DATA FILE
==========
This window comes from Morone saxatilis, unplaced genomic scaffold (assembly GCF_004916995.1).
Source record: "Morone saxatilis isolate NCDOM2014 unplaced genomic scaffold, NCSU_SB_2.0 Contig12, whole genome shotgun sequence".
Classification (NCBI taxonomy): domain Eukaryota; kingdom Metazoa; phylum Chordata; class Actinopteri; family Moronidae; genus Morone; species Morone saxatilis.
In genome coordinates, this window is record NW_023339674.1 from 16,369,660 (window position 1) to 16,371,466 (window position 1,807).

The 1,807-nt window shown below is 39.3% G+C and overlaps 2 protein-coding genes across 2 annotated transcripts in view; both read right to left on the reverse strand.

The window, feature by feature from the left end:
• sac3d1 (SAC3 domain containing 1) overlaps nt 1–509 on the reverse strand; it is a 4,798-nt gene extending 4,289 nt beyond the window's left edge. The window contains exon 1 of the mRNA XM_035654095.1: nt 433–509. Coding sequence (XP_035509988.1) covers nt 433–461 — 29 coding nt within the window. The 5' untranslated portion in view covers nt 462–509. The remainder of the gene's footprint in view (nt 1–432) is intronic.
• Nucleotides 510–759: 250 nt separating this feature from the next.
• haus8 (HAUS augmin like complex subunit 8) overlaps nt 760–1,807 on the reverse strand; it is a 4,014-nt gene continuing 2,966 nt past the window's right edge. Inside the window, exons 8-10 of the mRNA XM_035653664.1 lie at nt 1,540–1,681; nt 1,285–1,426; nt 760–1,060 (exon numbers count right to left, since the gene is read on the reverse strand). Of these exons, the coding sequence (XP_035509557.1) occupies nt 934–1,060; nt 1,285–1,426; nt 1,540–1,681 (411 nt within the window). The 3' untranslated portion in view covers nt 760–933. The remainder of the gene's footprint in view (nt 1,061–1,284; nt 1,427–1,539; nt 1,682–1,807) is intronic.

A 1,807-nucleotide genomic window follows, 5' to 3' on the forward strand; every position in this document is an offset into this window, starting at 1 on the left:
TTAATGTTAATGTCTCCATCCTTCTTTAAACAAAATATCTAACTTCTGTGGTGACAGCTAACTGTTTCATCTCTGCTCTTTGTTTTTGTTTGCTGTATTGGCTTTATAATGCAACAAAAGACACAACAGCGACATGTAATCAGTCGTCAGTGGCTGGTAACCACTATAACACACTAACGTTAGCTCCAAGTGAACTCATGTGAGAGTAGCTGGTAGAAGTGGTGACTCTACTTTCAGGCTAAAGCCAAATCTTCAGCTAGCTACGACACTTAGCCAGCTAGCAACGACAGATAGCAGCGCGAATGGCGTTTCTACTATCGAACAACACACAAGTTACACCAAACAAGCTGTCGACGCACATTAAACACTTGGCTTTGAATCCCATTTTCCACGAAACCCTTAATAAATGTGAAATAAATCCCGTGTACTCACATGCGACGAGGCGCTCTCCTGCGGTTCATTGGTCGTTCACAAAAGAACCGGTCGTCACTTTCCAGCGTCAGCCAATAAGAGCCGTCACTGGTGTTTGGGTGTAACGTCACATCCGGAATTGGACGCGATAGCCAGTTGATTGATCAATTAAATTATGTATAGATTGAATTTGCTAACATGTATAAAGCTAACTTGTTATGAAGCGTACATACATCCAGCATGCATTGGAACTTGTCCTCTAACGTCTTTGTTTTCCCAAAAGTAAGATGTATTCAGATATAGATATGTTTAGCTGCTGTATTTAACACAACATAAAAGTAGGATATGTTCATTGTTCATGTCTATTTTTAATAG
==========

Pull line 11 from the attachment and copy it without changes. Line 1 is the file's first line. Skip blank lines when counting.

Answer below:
TTAATGTTAATGTCTCCATCCTTCTTTAAACAAAATATCTAACTTCTGTGGTGACAGCTAACTGTTTCATCTCTGCTCTTTGTTTTTGTTTGCTGTATTGGCTTTATAATGCAACAAAAGACACAACAGCGACATGTAATCAGTCGTCAGTGGCTGGTAACCACTATAACACACTAACGTTAGCTCCAAGTGAACTCATGTGAGAGTAGCTGGTAGAAGTGGTGACTCTACTTTCAGGCTAAAGCCAAATCTTCAGCTAGCTACGACACTTAGCCAGCTAGCAACGACAGATAGCAGCGCGAATGGCGTTTCTACTATCGAACAACACACAAGTTACACCAAACAAGCTGTCGACGCACATTAAACACTTGGCTTTGAATCCCATTTTCCACGAAACCCTTAATAAATGTGAAATAAATCCCGTGTACTCACATGCGACGAGGCGCTCTCCTGCGGTTCATTGGTCGTTCACAAAAGAACCGGTCGTCACTTTCCAGCGTCAGCCAATAAGAGCCGTCACTGGTGTTTGGGTGTAACGTCACATCCGGAATTGGACGCGATAGCCAGTTGATTGATCAATTAAATTATGTATAGATTGAATTTGCTAACATGTATAAAGCTAACTTGTTATGAAGCGTACATACATCCAGCATGCATTGGAACTTGTCCTCTAACGTCTTTGTTTTCCCAAAAGTAAGATGTATTCAGATATAGATATGTTTAGCTGCTGTATTTAACACAACATAAAAGTAGGATATGTTCATTGTTCATGTCTATTTTTAATAG